That might be your only way out if the other methods don't pan out. At least they aren't expensive...:(
     
  8. Ironbarr

    Ironbarr Member In Memoriam

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    Maybe the MFR would be willing to talk it out with you - even if you're not a "customer"... (good relations?). Anyway, I'd ask before your tear it up. Somewhere in their process they've probably experienced this (Tests?/Repairs?).

    Last chance motel, but might be worth a try.
     
  9. Lancel

    Lancel Member

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    OEF_VET:

    O.k. I don't have an AR in front of me so my mental video may lose tracking but what about this:

    1. Prepare a coat hanger wire or large gauge copper wire by insuring that several inches are straight at one end.

    2. Separate the upper and lower receiver.

    3. Insert the straight end of the wire under the charging handle and into the rear of the bolt carrier.

    4. Wiggle and jiggle the wire until it catches on the partially rotated bolt cam pin.

    5. Continue to push and wiggle until the wire passes through the hole in the cam pin causing it to rotate into proper alignment. (the wire is acting as the firing pin.)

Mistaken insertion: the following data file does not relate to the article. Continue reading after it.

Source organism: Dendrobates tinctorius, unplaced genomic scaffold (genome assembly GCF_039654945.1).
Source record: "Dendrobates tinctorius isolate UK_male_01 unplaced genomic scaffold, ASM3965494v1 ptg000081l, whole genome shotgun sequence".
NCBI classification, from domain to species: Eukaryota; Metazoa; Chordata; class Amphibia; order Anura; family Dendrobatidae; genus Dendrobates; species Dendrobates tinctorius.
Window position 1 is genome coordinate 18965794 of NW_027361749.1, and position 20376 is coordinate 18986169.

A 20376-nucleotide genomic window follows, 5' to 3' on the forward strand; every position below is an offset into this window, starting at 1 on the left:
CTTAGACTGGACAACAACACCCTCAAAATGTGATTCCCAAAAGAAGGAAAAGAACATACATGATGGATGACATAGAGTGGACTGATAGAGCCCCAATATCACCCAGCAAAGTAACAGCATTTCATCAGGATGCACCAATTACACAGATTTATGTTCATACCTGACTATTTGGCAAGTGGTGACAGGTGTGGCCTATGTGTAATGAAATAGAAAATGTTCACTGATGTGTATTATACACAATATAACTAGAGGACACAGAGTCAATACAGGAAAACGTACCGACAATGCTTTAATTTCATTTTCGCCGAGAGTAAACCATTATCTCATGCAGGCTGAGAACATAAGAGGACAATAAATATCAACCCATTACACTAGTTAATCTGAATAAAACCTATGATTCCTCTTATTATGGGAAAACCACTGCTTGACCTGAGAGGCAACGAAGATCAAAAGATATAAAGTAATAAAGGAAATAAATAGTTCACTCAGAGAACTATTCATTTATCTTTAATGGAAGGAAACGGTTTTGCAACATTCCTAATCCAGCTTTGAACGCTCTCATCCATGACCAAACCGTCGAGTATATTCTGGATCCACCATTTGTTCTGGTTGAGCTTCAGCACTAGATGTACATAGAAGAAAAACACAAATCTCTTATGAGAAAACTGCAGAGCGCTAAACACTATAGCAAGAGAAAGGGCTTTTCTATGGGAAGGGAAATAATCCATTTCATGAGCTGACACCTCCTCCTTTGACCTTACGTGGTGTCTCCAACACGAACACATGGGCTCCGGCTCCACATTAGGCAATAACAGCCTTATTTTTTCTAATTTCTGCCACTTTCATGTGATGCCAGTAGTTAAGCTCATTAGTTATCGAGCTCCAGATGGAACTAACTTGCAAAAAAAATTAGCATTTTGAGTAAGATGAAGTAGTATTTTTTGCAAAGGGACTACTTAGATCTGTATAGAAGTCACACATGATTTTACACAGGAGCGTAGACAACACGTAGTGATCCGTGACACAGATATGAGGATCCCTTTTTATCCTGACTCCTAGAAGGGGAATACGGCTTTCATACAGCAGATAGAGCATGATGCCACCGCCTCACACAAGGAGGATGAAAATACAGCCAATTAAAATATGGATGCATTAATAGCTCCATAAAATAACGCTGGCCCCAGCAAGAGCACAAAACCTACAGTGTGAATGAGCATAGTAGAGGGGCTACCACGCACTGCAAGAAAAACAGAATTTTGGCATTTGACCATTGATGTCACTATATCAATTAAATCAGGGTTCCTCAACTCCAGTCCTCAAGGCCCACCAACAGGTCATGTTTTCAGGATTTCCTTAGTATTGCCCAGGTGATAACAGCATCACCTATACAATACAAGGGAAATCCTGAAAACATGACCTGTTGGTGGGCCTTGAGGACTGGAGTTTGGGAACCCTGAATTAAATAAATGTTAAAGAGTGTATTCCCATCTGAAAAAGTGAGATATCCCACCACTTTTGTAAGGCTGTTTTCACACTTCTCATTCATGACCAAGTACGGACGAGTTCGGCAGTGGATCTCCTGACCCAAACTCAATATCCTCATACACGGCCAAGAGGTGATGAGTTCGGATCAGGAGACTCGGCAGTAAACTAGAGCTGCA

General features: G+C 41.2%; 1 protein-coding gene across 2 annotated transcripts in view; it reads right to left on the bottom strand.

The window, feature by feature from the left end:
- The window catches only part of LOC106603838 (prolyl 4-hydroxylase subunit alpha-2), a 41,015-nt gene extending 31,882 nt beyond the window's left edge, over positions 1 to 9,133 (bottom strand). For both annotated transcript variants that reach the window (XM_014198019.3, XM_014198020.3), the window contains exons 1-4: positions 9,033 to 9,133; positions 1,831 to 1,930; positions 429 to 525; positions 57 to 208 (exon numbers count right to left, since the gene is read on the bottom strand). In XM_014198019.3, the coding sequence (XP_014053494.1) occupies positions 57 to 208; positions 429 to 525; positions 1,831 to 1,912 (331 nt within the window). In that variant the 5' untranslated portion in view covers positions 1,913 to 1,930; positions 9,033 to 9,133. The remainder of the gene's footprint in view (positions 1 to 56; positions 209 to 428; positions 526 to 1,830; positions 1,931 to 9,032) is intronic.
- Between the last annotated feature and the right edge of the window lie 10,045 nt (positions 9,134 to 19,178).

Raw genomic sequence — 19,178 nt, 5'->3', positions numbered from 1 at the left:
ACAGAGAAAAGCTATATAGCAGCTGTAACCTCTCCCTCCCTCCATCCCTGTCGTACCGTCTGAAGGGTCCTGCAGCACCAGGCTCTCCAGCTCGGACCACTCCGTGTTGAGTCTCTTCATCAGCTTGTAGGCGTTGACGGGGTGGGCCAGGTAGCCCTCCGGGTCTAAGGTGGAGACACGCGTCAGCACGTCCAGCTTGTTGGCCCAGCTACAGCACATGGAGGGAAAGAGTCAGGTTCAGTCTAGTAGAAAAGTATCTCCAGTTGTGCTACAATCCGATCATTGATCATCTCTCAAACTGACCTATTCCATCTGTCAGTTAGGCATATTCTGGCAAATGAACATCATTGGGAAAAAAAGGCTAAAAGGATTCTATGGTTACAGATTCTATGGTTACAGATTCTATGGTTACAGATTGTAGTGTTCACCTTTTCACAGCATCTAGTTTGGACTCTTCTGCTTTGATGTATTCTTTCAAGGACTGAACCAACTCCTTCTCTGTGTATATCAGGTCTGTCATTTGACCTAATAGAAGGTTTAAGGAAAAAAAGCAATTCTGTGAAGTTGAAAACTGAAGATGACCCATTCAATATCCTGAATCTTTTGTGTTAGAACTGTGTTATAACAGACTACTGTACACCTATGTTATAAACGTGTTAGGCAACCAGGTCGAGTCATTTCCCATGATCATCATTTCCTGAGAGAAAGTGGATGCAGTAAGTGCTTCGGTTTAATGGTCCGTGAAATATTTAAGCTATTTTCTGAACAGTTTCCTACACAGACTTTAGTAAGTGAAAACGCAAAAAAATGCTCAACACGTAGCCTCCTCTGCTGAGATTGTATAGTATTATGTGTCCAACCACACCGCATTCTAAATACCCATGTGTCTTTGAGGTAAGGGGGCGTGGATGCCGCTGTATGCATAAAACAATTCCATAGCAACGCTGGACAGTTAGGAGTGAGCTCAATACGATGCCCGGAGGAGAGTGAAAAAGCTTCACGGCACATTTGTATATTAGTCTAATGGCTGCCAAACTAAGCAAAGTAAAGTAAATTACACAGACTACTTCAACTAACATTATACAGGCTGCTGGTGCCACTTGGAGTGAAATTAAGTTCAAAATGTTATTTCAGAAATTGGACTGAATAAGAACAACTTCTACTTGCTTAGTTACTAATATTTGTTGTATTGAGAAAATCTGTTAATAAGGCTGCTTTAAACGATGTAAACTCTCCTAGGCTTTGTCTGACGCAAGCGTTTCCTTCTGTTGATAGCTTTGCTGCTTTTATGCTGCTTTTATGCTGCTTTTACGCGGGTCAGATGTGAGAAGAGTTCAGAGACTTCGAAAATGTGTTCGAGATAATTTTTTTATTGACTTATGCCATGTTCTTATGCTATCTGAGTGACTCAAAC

6. After (hopefully not hours of) jiggling, pull the bolt carrier and charging handle out as usual.

    Let me know how it works or if my mental picture is fuzzy.

    Good Luck,
    Larry

    p.s. Just had a thought that a cleaning rod with slotted tip might be small enough to work instead of the wire.
     
  10. Tweak

    Tweak Member

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    Seen it before

    Remove the gas tube and barrel nut, use a 1/16" roll pin through the gas tube "cloverleaf" to manipulate the head of the cam pin.
     
  11. OEF_VET

    OEF_VET Member

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    Thanks for the replies everyone. (Even the sarcastic ones.) I took it in to the 'smith this morning. He should have it ready for me to pick up Friday, after I put about $150 into his pocket. Dang, I feel like a brand-new, cherry-a$$ed Private, fresh off the bus at Basic Training. What a stupid mistake. I should smoke myself for this one.
     
  12. Steve Smith